Seven states, including Missouri, began to assert a greater level of secrecy last year either through laws or after favorable judicial decisions.
In Texas, where 515 lethal injections have taken place since the death penalty was reinstated on 1976, the Guardian indicates that the Texas attorney general’s office has suggested information should be made available to the public, however, “the Texas Department of Criminal Justice has not complied with open-records requests seeking drug details.”
Forty-two lethal injections have been carried out in Florida since 1976. The state has a law that conceals information “which identifies an executioner, or any person prescribing, preparing, compounding, dispensing or administering a lethal injection.”
Prison officials in Delaware claimed “the execution protocol was effectively a statute entitling the department to withhold supplier identities to protect them from harassment” when AP requested records.
A judge in Colorado “ordered a redacted execution protocol to be released but allowed the state to keep secret details about where the drugs came from.” He decided, “The public may have an interest in knowing who the pharmacies are…however, knowledge of the source of the drugs used will not facilitate Colorado’s public discussion about the death penalty…Further, the disclosure…could impact the availability of the drug and create unnecessary interference.”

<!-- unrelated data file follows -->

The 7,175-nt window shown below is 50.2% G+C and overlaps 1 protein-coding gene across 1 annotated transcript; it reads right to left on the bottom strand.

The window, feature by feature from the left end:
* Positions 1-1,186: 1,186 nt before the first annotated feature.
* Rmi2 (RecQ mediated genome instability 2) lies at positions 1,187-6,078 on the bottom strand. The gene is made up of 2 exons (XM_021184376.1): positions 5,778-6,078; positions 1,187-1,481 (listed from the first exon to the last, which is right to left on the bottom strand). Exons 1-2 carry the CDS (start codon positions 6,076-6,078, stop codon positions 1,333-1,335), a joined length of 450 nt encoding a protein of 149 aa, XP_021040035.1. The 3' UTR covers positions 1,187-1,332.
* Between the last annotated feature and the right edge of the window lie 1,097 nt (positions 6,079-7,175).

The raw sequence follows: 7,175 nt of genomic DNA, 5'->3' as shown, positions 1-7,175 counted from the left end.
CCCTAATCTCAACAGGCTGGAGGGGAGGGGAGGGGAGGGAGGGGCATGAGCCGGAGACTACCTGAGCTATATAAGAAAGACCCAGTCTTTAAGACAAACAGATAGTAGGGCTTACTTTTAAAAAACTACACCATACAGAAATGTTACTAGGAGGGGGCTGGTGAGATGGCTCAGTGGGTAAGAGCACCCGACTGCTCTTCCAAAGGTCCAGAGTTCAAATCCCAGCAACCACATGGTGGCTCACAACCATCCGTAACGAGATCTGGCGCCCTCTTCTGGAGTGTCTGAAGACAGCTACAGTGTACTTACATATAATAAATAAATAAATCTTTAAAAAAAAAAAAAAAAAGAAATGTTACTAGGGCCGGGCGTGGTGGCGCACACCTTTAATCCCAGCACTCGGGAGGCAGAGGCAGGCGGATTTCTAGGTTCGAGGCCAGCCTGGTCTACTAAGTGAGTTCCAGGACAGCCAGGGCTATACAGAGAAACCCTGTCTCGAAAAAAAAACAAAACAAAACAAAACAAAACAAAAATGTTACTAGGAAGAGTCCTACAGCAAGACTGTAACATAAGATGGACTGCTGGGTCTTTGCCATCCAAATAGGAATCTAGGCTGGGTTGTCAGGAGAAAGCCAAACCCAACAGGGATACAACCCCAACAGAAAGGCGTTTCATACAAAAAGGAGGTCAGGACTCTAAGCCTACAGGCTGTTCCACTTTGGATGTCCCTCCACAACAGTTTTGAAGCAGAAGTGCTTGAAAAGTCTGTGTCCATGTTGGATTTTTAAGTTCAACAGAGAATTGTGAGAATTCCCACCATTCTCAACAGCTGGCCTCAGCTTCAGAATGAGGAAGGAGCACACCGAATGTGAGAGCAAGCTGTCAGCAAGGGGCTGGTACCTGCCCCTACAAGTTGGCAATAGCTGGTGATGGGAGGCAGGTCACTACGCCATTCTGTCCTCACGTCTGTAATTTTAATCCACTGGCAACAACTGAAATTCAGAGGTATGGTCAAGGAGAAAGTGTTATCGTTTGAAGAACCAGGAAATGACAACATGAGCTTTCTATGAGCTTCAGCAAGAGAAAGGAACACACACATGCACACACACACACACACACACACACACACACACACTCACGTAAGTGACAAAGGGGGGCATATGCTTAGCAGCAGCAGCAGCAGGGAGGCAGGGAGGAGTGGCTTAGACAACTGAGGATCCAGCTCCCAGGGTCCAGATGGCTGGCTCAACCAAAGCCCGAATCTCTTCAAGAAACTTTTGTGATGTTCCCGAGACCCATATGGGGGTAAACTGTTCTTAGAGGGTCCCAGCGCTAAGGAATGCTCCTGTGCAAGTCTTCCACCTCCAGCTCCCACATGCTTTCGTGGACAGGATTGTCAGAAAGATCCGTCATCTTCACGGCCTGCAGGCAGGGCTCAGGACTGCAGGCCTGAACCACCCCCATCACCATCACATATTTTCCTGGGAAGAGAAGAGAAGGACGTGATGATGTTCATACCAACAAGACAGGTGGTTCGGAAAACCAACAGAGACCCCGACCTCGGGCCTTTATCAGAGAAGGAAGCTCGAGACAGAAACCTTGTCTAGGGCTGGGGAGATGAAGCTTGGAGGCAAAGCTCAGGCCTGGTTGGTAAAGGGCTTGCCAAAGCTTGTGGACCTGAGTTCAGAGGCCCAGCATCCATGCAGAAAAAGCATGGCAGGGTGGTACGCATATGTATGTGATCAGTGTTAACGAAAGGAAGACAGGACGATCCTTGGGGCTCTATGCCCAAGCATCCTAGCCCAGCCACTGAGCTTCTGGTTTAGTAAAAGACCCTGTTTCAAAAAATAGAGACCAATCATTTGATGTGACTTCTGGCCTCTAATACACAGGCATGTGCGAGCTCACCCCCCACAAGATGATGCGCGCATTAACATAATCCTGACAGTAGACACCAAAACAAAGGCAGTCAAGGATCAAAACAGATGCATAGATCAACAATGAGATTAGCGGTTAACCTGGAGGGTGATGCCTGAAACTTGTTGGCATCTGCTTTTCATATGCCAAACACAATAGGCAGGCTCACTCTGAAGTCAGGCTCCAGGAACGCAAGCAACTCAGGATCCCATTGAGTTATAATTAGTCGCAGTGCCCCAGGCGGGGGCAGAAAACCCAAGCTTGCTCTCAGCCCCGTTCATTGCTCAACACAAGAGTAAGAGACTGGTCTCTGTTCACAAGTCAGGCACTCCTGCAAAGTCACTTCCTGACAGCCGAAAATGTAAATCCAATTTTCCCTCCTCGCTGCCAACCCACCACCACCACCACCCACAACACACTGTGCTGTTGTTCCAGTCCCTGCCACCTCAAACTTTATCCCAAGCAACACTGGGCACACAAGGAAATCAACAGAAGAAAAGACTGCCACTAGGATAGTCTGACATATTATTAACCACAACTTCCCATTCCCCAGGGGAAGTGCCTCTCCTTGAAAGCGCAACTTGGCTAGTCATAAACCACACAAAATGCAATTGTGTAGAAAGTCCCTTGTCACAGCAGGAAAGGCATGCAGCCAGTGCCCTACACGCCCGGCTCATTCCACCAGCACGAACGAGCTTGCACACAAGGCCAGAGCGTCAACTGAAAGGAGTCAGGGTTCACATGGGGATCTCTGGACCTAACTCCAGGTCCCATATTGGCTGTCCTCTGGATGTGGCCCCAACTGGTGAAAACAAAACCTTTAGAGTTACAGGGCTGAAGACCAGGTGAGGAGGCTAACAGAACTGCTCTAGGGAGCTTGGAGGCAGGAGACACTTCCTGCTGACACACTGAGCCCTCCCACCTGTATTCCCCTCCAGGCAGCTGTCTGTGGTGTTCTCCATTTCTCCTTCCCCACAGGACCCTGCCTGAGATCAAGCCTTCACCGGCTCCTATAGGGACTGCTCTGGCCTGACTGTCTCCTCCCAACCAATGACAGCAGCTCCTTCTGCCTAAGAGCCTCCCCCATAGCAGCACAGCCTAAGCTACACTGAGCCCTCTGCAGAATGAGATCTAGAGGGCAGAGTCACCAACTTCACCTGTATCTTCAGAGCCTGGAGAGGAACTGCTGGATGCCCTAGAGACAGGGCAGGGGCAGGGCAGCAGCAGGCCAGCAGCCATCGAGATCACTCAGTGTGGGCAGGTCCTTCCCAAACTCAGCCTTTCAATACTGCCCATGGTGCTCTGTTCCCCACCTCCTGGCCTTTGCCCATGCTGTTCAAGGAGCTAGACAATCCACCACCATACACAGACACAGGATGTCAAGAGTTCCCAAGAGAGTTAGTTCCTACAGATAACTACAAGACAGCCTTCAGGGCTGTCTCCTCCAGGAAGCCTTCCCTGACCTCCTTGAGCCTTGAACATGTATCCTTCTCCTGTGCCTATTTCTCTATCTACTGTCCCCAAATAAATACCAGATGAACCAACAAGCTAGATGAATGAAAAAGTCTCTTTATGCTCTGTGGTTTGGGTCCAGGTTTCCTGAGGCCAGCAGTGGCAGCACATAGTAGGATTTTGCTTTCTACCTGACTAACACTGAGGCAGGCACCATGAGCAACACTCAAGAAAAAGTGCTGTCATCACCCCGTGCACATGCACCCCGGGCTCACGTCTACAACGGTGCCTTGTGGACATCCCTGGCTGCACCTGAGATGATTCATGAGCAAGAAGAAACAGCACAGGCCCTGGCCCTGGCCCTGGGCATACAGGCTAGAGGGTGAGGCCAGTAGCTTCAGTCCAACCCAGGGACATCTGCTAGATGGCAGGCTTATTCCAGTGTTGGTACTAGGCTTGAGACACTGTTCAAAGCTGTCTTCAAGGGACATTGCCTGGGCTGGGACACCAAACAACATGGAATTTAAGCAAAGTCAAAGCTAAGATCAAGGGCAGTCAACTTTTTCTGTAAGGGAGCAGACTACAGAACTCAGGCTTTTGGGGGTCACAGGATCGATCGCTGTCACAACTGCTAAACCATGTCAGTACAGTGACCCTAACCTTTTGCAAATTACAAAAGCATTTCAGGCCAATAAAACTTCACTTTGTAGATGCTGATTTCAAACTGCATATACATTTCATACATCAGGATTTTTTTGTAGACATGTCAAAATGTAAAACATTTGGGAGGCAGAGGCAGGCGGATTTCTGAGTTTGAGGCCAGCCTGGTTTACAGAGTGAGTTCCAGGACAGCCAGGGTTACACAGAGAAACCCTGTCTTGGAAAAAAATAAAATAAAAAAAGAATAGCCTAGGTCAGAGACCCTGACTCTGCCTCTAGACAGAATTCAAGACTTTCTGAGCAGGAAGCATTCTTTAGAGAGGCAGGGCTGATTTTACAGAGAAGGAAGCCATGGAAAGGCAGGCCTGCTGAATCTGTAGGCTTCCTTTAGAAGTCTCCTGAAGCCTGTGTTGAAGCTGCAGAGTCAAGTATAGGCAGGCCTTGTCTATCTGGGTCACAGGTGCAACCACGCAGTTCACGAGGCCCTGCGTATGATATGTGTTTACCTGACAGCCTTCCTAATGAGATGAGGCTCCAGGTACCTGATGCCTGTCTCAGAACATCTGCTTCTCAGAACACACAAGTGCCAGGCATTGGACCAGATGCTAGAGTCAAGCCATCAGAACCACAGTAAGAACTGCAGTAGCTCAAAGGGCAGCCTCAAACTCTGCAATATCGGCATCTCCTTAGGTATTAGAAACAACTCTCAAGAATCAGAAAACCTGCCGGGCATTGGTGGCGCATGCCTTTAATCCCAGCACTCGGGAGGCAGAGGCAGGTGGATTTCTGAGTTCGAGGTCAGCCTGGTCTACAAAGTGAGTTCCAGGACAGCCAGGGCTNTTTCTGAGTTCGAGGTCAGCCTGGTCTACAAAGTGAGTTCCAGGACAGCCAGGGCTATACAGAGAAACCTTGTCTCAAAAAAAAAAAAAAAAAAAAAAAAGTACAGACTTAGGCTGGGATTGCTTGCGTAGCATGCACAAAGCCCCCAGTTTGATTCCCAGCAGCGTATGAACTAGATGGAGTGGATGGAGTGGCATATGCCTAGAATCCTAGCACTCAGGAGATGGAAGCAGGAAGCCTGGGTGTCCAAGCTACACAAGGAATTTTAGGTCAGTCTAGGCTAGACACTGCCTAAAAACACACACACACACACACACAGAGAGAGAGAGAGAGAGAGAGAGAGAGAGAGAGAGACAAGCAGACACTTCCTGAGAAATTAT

On April 29, Clayton Lockett was scheduled for execution, along with Charles Warner, in Oklahoma. Secrecy shrouded the nature of the drugs that were going to be used to put him to death. The state would not release any information on what effects it predicted the drugs may have, even though they were using an experimental drug protocol that included a paralytic.
The Death Penalty Information Center (DPIC) recounts, “Ten minutes after the administration of the first drug, a sedative, the physician supervising the process (whose very presence violated ethical standards of several medical organizations) announced that the inmate was unconscious, and therefore ready to receive the other two drugs that would actually kill him. Those two drugs were known to cause excruciating pain if the recipient was conscious.”
“Indeed, Mr. Lockett was not unconscious. Three minutes after the latter two drugs were injected, ‘Lockett began breathing heavily, writhing on the gurney, clenching his teeth and straining to lift his head off the pillow.’ Officials then lowered the blinds to prohibit witnesses from seeing what was going on, and 15 minutes later the witnesses were ordered to leave the room.”
The execution was “botched.” Lockett was pronounced dead just over 40 minutes later and Warner’s execution was put on hold.
According to DPIC, at least forty-four executions have taken place since 1982 that were “botched.” Two involved gas, ten involved electrocution and 32 involved lethal injection.
Photo from California Department of Corrections